Using Flocabulary For Personalized Learning

How to Use Flocabulary for Personalized Learning

As a technology teacher, students know that I love computers and all things techy. For Teacher Appreciation Week, a first grader gave me a thumb drive. Tech can be so fun and can be great for personalized learning. 

That being said, I am actually not a proponent of tech for the sake of tech. I’ve even put up posters like the image below around my school to make the point that technology is not best used as a babysitter. Bottom line: Kiddos at computers are not rotisserie chickens. You can’t “set them and forget them.” 

To gauge how well a teacher/school is doing this, we have the SAMR model, a framework that helps teachers, school leaders and districts think about how to use technology.

What does SAMR stand for?

Substitution, Augmentation, Modification and Redefinition.

 personalized learning, samr

It’s possible to use technology as a substitute in a way that actually isn’t very innovative, like I mentioned above. An example would be transitioning from a paper exit ticket to a digital one. This doesn’t dramatically shift how students learn or how teachers teach. While it does make the teacher’s life easier, it doesn’t augment, modify or redefine how students learn in their classroom.

Connecting SAMR to Personalized Learning

Teachers often use the SAMR model to guide personalized learning and also gauge how well those initiatives are going.

For example, if you are setting a goal for students to read more content at their specific current skill level while still giving them a choice about what they’re reading, you might look for an innovative technology solution to help with this. An online library of books is a substitution in place of a physical library, and while it has some potential pluses, it might simply be “technology for the sake of technology.”

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Using Flocabulary for Personalized Learning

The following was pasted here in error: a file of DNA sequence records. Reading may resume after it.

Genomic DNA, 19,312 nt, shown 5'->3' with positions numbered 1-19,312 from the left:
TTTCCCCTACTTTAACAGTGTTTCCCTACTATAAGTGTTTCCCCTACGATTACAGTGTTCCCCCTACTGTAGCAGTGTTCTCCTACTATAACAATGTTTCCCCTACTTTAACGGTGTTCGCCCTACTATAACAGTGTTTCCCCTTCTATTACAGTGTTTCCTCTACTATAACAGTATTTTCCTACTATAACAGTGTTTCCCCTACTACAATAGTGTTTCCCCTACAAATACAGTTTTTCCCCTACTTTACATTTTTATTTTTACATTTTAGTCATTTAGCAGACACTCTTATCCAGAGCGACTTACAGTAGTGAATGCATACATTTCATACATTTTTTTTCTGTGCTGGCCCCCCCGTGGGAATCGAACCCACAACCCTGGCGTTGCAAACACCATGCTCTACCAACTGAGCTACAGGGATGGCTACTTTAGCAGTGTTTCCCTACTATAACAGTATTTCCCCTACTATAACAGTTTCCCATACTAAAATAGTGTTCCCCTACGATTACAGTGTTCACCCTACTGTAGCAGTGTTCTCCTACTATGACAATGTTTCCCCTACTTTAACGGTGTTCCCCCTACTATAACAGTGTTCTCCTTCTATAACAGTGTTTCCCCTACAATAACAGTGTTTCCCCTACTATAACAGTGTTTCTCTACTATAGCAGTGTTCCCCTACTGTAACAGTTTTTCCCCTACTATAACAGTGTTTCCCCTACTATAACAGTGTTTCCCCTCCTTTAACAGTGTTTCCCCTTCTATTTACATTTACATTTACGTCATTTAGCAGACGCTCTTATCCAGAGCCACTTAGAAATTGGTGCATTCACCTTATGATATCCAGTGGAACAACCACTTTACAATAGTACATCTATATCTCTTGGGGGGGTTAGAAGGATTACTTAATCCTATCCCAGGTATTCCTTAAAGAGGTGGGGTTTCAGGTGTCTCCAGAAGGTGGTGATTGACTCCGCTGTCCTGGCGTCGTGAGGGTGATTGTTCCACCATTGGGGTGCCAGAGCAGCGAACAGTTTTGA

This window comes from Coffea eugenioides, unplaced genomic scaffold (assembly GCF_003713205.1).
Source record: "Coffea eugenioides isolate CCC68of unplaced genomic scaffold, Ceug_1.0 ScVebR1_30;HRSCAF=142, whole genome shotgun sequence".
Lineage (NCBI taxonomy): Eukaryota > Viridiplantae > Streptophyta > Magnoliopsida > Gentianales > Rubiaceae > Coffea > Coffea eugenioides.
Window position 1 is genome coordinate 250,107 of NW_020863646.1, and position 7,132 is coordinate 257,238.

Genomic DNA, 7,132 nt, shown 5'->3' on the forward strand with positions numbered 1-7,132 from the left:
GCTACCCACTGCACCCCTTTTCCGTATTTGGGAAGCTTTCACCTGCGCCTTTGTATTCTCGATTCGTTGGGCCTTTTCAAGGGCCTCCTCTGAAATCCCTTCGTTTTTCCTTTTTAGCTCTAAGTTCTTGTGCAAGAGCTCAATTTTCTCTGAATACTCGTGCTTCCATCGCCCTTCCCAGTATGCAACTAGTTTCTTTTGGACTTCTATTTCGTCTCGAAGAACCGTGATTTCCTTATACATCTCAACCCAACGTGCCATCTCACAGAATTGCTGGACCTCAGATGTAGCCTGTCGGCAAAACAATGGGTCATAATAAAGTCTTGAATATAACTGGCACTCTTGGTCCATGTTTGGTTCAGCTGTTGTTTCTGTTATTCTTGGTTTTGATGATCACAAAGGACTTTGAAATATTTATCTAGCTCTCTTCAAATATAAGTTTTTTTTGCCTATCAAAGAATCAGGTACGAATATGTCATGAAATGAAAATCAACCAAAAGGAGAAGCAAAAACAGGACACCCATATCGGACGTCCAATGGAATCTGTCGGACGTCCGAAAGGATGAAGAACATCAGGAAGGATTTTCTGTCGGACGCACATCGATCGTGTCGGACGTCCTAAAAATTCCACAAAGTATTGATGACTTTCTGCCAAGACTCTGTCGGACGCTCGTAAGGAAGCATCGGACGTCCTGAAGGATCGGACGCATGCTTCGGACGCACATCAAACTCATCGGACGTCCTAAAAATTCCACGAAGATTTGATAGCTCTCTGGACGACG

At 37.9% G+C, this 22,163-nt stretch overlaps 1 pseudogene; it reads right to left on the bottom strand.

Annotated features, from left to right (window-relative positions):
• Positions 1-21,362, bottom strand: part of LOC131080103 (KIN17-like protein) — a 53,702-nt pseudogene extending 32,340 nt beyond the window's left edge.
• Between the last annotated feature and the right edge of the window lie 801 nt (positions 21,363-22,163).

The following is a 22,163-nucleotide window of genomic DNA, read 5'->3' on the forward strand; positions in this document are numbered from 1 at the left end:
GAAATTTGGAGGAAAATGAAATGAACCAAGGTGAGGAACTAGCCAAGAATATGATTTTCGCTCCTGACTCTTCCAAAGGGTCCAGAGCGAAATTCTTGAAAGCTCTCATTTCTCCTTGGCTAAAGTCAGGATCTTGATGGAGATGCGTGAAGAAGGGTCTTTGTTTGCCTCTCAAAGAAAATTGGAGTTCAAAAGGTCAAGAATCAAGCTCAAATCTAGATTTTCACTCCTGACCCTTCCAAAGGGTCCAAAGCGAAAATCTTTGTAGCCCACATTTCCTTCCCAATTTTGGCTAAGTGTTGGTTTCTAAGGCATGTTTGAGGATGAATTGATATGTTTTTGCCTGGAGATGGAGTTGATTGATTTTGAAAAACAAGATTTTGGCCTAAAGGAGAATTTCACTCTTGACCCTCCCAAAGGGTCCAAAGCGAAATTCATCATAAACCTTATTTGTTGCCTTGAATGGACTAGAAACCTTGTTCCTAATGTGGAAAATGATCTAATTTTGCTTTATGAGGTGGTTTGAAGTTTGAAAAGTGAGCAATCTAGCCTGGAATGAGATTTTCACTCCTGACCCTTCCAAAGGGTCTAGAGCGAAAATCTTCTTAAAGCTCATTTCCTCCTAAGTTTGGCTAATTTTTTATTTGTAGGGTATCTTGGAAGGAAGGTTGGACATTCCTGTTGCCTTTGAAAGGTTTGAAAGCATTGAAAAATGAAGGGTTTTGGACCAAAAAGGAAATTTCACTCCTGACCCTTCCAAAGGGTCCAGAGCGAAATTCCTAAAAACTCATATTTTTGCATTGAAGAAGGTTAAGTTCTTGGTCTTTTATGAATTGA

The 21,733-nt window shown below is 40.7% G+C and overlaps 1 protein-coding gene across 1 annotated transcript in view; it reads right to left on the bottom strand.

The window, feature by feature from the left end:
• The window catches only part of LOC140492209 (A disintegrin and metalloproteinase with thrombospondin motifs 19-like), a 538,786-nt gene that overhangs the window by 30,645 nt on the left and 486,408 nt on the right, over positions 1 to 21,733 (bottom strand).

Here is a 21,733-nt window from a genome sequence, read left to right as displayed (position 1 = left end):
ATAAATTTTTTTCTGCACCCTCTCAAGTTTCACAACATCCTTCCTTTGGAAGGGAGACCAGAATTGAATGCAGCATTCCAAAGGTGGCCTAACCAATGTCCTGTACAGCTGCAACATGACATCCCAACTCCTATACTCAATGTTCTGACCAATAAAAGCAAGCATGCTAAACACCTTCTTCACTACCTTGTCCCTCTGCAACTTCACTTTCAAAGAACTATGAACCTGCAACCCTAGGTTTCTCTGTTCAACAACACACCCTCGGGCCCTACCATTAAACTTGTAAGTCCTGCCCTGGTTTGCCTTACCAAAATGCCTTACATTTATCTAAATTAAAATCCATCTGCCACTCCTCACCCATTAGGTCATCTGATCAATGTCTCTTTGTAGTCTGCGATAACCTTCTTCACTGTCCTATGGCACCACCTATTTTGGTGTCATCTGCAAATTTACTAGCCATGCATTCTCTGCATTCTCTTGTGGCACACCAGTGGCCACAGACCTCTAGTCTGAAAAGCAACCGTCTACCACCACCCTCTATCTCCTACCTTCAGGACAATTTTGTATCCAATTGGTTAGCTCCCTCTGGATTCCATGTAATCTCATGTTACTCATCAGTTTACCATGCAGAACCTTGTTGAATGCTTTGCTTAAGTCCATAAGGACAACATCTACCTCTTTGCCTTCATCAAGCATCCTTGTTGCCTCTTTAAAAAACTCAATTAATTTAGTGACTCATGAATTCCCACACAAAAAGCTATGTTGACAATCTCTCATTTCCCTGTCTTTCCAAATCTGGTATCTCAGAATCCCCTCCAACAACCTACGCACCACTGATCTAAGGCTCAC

So, what kind of technology fits into a few different stages of the SAMR model and is actually innovative? Flocabulary. For example, Flocabulary represents the “Augment” phase if you were to use The Week in Rap to teach about current events. It replaces a potentially offline task (learning about the news) and enhances it with video, a Discussion mode and other features.

Word Up for Personalized Vocabulary Instruction

At Heights Academy, we used Flocabulary to provide students with personalized vocabulary instruction using the Word Up video series. Our interventionist noticed that some of her 4th grade students in her pull-out group were still lacking Tier 1 and 2 vocabulary from previous grades. The teacher assigned content from the correct Word Up color for each student, allowing them to access content that was right for them.

Word Up is a research-basedstandards-aligned resource that is proven to raise scores on state reading tests.

Assignments for Mastering New Content

Another similar application can be used for math class: you can assign students content based on their fact fluency needs for addition, subtraction, multiplication or division. As they master the content, you can easily assign them new content.

Assignments allow students to engage, master and create Flocabulary content. Assignments can consist of videos, Read & Respond, Quizzes, Lyric Lab and the newly launched Vocab Cards.

Assessment Data to Foster Engagement

With assessment data of where students were currently at, one math teacher used Flocabulary’s Addition & Subtraction units to supplement their differentiated small-group lessons. In addition to the engaging videos, the teachers were able to use the printable worksheets and quiz to give students more practice.

To access assessment data at both individual and class-wide levels, as well as the ability to assign various activities to your students, check our our school-wide subscriptions.

The SAMR approach works well with other assignable or adaptive programs, like Khan Academy or iReady. But, the bonus of a program like Flocabulary is that the content is particularly engaging and sticky. My students beg me to watch the videos again so they can sing along. You won’t find that with just a printed math worksheet.

Have you used Flocabulary to personalize instruction in your classroom? Let us know in the comments below!

Blair Mishleau

Blair Mishleau is an educator passionate about educational technology, personalized learning and cookies. He is currently the Director of Personalized Learning at Western School of Science and Technology in Phoenix, AZ.

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